These are sincere questions, though they may SOUND tongue-in-cheek. Questions from a staffer who works almost exclusively weekends and is married to military. Cause things happen. I rarely call in sick, but when I DO you BEST BELIEVE IT IS LEGIT. My husband deploys, my kids get sick....who watches kids from 6p to 8a on WEEKENDS????
You need to rethink your punitive policies if you expect to retain quality regular staff, let alone recruit BACKUP! Shame on all of you! I would be gone before the next weekend if you treated ME that way, honestly. Just my 0.2 from an ordinary staff R.N. with a LIFE.
How can you not care or realize that, just as caring for your children is 24/7, so is the facility's requirement to care for residents or patients 24/7? What are they supposed to do at the job?
I'm not saying they should believe every weekend call off is bogus or that the staff who are ill should have to work anyway or should be punished for getting sick. But both parties, you and the facility need to plan better and be more prepared. I know it's hard, please understand.
But what if you were at work during a blizzard or hurricane or other disaster and your relief didn't make it in? Would you walk out and go home to your kids? Or would you expect the sitter to stay with them a few more hours so you could stay, as you should, with your patients?
I know it's painful, I know it hurts. I have lived it so I do know what you're up against. Still, this is the situation.
Mar 28, '10Quote from used and abuseddon't wait til eval time. that's not fair. talk to the ingrate now in a way that could help open her eyes, so she can start being more cognizant regarding teamwork and being respectful.i have experienced those that needed "mental health days" and they usually fall on a weekend...but hey! we are nurses and human beings and we do get ill just like our patients! i think an ideal staff would pull to gether and help eachother. i have done that, worked to help cover shifts and given up my weekends to help out. what i found out tho, the management that i worked for didnt give a hoot.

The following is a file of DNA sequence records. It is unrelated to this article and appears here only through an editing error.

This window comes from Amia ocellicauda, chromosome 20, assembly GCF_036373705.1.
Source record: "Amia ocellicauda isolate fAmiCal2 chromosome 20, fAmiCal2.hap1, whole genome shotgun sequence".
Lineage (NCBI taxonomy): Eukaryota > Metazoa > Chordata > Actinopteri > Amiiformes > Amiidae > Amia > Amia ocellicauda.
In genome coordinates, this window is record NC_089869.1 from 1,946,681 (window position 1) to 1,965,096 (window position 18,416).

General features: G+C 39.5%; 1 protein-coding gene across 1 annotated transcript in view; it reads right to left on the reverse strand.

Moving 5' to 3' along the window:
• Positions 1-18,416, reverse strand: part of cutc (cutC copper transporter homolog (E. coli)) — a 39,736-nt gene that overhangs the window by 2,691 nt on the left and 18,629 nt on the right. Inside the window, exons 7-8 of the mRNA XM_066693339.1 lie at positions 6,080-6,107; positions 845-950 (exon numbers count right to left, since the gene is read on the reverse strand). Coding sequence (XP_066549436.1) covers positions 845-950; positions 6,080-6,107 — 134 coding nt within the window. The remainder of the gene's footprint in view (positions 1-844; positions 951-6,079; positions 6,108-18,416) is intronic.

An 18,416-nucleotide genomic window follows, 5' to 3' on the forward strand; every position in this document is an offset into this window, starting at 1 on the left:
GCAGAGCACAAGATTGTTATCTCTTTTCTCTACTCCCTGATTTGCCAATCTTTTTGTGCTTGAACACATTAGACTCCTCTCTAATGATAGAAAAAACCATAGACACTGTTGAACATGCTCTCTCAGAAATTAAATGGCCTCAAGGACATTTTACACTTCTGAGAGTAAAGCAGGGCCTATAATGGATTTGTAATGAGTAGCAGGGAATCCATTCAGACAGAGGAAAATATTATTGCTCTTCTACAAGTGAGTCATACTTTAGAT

so i use that as an example now that i am a manager and remember how i felt . i am new at this but boy, kind words and thank yous go a long way. it is good to respect the people you manage and good to get respect back. that's the only way it works. occasionally you will have one that doesnt give respect but coworkers learn fast . evaluations are good for that subject.
spell out for her what the trouble is. maybe she really doesn't understand. i know i was very naive in my younger days and didn't understand much of anything.
also, when you hire, discuss this area and get a feel for the applicants' view of it all. you can't legally ask about kids or sitters but you could ask how they view their role in providing ongoing care in a weather or other disaster, or in the event that, for whatever reason (illness, accident, death) their relief doesn't arrive to relieve them.
but as a manager, you need to manage this area proactively. educate and lead, don't lie in wait to snipe out like a retaliatory viper at evaluation time.
a supervisor who i really liked did this to me one time. i was shocked to see that she had things against me, that, in her view, i was barely scraping by, as she had never talked to me about them. she had always been really nice to me but then hit me with a bad eval.